The process for nominating the next chair of the Federal Reserve System has changed beyond recognition. President Donald Trump has turned the decision-making into something akin to a game show, where suspense is maximized, and the debate is similar to “who gets voted off the island.” Although this circus harms our politics generally, it is a new and novel way of politicizing monetary policy.


The Fed over time has done a good job establishing its relative independence and, for the most part, the federal government has been supportive. The fear had been that a president might summon a Fed chair and request easy money to boost his re-election prospects, as President Richard Nixon did with Arthur Burns in the lead-up to the 1972 election. We’ve avoided that scenario so far under Trump, but a subtler and more insidious form of Fed politicization may set in: The mystification of the Fed may be replaced by an extreme banalization.


Previous Fed chairs took great care to speak in ambiguous terms, to give the impression of wisdom, to make it clear they are above daily politics. That was true of Paul Volcker, Alan Greenspan, Ben Bernanke and Janet Yellen, albeit with different rhetorical styles and strategies. The Fed has been a kind of Mount Olympus or high priestly caste. Perhaps the Fed has not always used that influence for the better (recall Greenspan’s easy money decision in 2001, or the lead-up to the financial crisis), but this arrangement is better than the president and Congress calling more of the shots.


Enter Trump, master impresario and provocateur. By thinking out loud about the post and the candidates so much, polling both a group of assembled senators and TV anchor Lou Dobbs, and by teasing the audience with the final pick, Trump is removing that elevated air from the Fed. I am reminded not only of today’s reality TV, but also the older show “The Dating Game” and the 1987 Arnold Schwarzenegger movie “The Running Man.” Whether we are consciously aware of the shift in our perspective or not, we are likely to think of the future Fed with less of that mysterious aura surrounding it. It will instead seem like the result of an undignified competition for victory and status.


So when Trump praises Yellen, maybe he really does like her and the good job she has done. But he is also signaling that she should be courting his kind words and that approval can be withheld. If my dean or provost said about me something like: “You like to make your own mark which is maybe one of the things she’s got a little bit against her, but I think she is terrific,” I wouldn’t exactly feel thrilled. He is making the process all about Donald Trump, and trying to show that men are not only allowed to condescend to women but indeed are expected to.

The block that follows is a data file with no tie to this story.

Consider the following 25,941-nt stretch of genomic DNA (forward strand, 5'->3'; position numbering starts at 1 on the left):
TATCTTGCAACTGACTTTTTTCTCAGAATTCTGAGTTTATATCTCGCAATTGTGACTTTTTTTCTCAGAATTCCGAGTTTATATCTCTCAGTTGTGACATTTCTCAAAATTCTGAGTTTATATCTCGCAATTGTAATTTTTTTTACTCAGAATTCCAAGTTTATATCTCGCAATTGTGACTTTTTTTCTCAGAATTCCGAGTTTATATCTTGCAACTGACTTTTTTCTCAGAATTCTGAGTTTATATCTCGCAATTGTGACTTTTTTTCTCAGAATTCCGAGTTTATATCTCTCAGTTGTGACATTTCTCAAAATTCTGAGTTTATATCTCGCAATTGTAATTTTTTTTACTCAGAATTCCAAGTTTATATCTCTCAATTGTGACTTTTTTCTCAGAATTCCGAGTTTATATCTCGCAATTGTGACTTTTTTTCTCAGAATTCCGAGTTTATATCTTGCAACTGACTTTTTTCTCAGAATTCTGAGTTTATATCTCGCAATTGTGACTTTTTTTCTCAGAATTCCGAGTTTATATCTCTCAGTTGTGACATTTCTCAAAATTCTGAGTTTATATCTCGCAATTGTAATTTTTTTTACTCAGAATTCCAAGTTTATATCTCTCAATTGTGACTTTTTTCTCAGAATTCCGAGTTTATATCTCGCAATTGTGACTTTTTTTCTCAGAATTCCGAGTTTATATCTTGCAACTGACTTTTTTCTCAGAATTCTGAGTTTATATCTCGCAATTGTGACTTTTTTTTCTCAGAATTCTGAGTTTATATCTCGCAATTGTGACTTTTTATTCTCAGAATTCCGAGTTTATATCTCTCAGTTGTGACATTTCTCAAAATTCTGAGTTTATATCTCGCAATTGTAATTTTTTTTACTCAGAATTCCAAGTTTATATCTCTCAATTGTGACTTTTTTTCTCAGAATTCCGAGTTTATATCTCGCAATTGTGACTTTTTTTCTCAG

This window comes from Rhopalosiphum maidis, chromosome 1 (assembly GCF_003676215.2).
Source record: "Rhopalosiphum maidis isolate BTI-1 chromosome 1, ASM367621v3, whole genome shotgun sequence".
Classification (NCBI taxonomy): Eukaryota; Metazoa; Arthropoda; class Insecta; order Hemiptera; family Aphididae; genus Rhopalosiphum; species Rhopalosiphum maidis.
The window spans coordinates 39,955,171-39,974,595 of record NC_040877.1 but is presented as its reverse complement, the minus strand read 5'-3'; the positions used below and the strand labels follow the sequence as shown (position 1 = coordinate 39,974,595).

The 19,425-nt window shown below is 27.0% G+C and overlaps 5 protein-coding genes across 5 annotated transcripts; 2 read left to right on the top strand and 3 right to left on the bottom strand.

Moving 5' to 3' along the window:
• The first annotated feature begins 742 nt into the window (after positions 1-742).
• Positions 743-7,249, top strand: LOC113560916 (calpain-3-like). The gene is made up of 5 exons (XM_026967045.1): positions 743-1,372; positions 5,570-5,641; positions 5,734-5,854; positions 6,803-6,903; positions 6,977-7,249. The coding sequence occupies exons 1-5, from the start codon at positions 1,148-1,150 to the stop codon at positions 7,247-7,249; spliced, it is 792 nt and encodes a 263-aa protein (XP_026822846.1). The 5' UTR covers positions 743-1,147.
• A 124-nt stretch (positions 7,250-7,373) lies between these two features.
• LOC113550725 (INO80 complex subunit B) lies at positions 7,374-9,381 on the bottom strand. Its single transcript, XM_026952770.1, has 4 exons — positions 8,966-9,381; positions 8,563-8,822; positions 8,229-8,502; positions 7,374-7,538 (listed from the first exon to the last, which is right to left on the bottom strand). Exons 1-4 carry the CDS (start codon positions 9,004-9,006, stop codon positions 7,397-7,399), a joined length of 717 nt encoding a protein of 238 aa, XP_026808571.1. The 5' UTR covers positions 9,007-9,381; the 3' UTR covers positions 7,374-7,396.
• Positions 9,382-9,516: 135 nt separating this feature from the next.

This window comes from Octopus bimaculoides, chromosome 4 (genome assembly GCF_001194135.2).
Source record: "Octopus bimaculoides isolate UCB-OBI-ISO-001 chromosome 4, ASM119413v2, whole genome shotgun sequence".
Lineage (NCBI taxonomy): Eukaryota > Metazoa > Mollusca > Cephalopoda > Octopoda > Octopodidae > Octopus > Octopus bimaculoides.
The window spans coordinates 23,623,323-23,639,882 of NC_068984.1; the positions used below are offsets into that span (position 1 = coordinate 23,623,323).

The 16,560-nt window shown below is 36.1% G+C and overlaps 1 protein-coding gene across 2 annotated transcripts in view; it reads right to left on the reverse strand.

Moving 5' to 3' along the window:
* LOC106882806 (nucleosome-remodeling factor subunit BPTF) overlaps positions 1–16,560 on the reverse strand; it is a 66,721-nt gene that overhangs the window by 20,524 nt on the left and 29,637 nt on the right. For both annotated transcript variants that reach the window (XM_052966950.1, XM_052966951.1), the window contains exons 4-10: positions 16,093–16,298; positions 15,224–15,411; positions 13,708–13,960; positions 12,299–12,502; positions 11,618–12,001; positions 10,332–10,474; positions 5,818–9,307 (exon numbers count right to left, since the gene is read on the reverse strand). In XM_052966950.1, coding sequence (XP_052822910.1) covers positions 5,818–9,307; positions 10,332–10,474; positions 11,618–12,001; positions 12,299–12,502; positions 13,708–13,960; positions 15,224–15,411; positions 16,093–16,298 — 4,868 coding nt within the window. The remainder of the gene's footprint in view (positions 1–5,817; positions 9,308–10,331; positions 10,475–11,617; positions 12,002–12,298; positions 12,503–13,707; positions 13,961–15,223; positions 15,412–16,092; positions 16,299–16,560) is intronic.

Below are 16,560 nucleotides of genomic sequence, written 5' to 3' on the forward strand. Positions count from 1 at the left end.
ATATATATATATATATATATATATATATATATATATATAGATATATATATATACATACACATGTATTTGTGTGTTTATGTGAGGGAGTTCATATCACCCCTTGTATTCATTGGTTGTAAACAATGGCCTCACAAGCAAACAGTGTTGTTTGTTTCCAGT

I was struck by a video Trump issued at the end of last week, a media promo for his Fed chair selection. He claims “people are anxiously awaiting my decision,” surely not true for the general public. Near the end he refers to the forthcoming wonders of the next eight years. That number, of course, elevates the import of his presidency, as the term for the Fed chair is only four years. Along the way, he tells us he has “somebody very specific” in mind, a phrase of literal nonsense but also a subtle denigration of the candidate, by emphasizing the selection and unveiling over the person, and by treating the individual as most of all the object of Trump’s choice.


And by presenting such an intellectually diverse choice of potential Fed candidates, Trump is driving home the point, whether he knows it or not, that the final selection really could have been some fairly different point of view. What kind of aura is that?


By the way, is it a total coincidence that the Fed chair appointment will be probably come the same week as special counsel Robert Mueller’s investigation leads to indictments? The Fed publicity might blunt the negative impact of the legal proceedings, while simultaneously throwing the chair choice in with the larger circus of Trump’s administration.


When Trump wants something from the Fed, maybe he won’t sit down with the Fed chair and issue dictates. That isn’t his style anyway, in part because he doesn’t have the expertise to figure out the preferred manipulation, and in part because he doesn’t have the patience for the required monitoring and follow-up.


Instead, he’ll let social media and the public debate do his dirty work of politicization for him, with perhaps a jab of his own thrown in from Twitter. Because the Fed will no longer be above the fray.


Tyler Cowen is a Bloomberg View columnist. He is a professor of economics at George Mason University and writes for the blog Marginal Revolution. His books include “The Complacent Class: The Self-Defeating Quest for the American Dream.”